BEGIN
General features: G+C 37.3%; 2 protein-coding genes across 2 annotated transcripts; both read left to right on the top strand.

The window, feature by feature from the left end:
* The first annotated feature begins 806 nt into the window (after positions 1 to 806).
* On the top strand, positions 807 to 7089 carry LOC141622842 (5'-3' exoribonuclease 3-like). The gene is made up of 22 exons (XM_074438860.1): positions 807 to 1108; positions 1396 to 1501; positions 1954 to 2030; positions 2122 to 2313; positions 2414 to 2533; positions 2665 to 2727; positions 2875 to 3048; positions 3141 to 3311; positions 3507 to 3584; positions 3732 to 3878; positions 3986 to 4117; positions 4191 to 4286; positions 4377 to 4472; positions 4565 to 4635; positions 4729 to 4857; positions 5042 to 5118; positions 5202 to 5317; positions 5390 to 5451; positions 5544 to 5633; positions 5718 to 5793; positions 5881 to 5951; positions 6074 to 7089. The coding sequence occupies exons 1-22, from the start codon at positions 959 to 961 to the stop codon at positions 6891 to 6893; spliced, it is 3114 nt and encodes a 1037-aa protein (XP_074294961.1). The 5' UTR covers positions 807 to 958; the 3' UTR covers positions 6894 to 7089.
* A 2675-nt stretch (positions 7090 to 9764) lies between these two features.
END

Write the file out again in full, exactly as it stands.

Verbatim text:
General features: G+C 37.3%; 2 protein-coding genes across 2 annotated transcripts; both read left to right on the top strand.

The window, feature by feature from the left end:
* The first annotated feature begins 806 nt into the window (after positions 1 to 806).
* On the top strand, positions 807 to 7089 carry LOC141622842 (5'-3' exoribonuclease 3-like). The gene is made up of 22 exons (XM_074438860.1): positions 807 to 1108; positions 1396 to 1501; positions 1954 to 2030; positions 2122 to 2313; positions 2414 to 2533; positions 2665 to 2727; positions 2875 to 3048; positions 3141 to 3311; positions 3507 to 3584; positions 3732 to 3878; positions 3986 to 4117; positions 4191 to 4286; positions 4377 to 4472; positions 4565 to 4635; positions 4729 to 4857; positions 5042 to 5118; positions 5202 to 5317; positions 5390 to 5451; positions 5544 to 5633; positions 5718 to 5793; positions 5881 to 5951; positions 6074 to 7089. The coding sequence occupies exons 1-22, from the start codon at positions 959 to 961 to the stop codon at positions 6891 to 6893; spliced, it is 3114 nt and encodes a 1037-aa protein (XP_074294961.1). The 5' UTR covers positions 807 to 958; the 3' UTR covers positions 6894 to 7089.
* A 2675-nt stretch (positions 7090 to 9764) lies between these two features.